Moreover, as with energy efficiency, where all customers pay a small amount on their bills to fund the state’s programs, whether they participate in the programs or not, third-party data access supports broad system benefits. Therefore, the costs of providing that access should not be in separate tariffs, but should instead be considered a basic utility service, just as is providing customer data access to EGSs.
Data is Essential to All Areas of the Energy Industry
Just like in many aspects of our personal lives and in business, data access and data analysis are critical. The energy industry is no different and better access to customer data has the potential to unlock significant benefits. Yet the ability to do this with energy usage data is lagging. In May 2022, United filed a set of comments in this proceeding, laying out our industry’s collective thoughts on the importance of third-party data access in Pennsylvania. In our comments, we highlighted the importance of utility customer usage data for determining the value that can be provided through investments in advanced energy technologies. Providers of energy efficiency, demand response, and other distributed energy resources can more fully develop and offer innovative solutions to reduce energy use and costs. Importantly, these solutions not only benefit the customers deploying them, but they benefit all users of the grid, for example, by reducing peak demand, which is a major driver of electricity system costs. Without timely access to this data, opportunities where value could be created are missed, meaning the ability of the market to support progress toward clean energy goals, lower costs, and enhanced customer service is diminished.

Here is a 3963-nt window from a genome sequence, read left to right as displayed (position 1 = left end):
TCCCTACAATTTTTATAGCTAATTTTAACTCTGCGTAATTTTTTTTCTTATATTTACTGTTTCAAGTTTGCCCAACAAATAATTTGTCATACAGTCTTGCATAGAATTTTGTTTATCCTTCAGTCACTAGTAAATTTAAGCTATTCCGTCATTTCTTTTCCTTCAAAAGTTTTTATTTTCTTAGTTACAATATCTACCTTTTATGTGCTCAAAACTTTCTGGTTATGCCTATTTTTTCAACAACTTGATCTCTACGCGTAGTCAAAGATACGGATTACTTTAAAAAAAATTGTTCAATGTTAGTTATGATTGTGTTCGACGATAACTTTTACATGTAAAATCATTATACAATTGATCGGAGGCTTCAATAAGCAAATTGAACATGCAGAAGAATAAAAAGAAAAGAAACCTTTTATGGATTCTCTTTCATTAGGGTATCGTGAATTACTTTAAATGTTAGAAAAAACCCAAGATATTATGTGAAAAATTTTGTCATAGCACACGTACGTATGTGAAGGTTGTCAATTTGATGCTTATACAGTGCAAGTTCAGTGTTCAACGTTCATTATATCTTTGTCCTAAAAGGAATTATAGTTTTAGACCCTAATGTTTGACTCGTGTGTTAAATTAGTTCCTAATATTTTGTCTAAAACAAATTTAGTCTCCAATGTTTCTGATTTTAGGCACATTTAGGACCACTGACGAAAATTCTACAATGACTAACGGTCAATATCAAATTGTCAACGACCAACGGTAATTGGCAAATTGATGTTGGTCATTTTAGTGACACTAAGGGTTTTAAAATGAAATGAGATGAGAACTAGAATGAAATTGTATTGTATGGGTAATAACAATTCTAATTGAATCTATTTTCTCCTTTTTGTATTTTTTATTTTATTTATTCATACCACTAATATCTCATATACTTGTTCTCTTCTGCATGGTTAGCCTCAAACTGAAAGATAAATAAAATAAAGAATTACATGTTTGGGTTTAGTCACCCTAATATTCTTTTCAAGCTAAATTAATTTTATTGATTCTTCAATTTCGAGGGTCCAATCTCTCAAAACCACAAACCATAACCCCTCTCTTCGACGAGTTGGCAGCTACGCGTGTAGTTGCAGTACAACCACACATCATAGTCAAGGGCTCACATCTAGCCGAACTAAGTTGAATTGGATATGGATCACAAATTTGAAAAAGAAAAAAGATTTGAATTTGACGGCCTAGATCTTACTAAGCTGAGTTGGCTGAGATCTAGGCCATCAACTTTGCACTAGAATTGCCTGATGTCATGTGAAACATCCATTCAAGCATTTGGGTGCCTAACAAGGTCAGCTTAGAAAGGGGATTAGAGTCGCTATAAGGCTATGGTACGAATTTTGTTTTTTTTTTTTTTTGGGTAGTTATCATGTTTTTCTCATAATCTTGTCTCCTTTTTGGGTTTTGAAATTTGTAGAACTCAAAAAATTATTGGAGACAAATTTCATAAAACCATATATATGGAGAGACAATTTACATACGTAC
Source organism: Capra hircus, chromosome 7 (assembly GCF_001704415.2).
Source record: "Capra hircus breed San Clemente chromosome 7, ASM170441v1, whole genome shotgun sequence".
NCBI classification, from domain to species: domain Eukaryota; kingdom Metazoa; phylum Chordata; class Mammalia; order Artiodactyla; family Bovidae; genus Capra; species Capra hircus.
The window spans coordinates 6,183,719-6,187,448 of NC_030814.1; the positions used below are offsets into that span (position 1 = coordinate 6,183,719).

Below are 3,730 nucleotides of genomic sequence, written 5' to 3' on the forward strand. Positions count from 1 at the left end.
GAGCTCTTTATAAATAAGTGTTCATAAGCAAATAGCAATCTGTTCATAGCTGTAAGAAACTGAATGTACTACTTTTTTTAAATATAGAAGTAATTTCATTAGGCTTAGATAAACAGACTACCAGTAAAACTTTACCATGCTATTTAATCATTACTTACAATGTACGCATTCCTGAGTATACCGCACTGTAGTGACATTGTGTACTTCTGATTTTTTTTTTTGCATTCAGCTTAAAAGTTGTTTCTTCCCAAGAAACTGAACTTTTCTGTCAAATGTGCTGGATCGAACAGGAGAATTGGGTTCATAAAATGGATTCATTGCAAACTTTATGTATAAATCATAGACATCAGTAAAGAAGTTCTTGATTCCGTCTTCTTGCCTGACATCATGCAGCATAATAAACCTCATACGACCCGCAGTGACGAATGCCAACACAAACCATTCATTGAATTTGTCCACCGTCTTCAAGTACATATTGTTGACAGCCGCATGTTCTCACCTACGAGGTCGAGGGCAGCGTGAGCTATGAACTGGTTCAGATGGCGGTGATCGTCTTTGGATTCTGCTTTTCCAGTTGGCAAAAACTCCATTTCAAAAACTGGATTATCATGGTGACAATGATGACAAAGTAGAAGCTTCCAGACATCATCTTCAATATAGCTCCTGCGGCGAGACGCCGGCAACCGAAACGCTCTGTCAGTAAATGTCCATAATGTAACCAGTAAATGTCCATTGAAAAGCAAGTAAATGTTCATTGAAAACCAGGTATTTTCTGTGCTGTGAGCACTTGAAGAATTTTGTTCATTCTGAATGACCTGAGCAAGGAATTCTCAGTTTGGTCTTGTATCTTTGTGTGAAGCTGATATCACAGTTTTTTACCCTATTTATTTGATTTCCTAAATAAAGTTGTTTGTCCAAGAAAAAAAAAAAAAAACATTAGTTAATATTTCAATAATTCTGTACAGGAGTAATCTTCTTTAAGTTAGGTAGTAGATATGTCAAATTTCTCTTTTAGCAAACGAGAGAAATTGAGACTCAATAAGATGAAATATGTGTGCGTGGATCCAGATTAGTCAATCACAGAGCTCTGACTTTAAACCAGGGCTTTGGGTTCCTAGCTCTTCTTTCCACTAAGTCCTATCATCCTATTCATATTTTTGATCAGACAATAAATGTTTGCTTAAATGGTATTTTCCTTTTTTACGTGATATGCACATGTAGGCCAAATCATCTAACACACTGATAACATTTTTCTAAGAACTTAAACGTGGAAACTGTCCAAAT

While the broadening of customer data usage should be accompanied by careful consideration for data privacy and security, this type of access can provide stronger insights and create progress for Pennsylvania and its utilities to meet various goals on clean energy and demand side management. By refusing to take action, the PUC is effectively putting up a wall between customers who want expanded clean energy offerings and the companies that can provide them.
Other States are Taking the Lead on this Issue
As Pennsylvania falls behind in empowering customers to effectively manage their energy usage and costs, and reduce energy burdens, other states continue to make progress on this issue. The state of New York, through a comprehensive proceeding addressing customer and utility system data access, is in the process of establishing a single statewide electronic platform to facilitate third-party data access, built around a growing number of distributed energy resource use cases. California, Colorado, Kentucky, Michigan, New Hampshire, and Texas all have programs or policies in place that offer customer usage data portability to any third party operating in the state. As a result, these states are better positioned to reduce energy usage and costs for residents and business, realize greater value from a vibrant DER market, and support economic development through innovative energy management solutions. We encourage the PUC to reconsider its decision and move quickly to fully explore and establish a robust secure means for customers to share their usage data with the company of their choosing.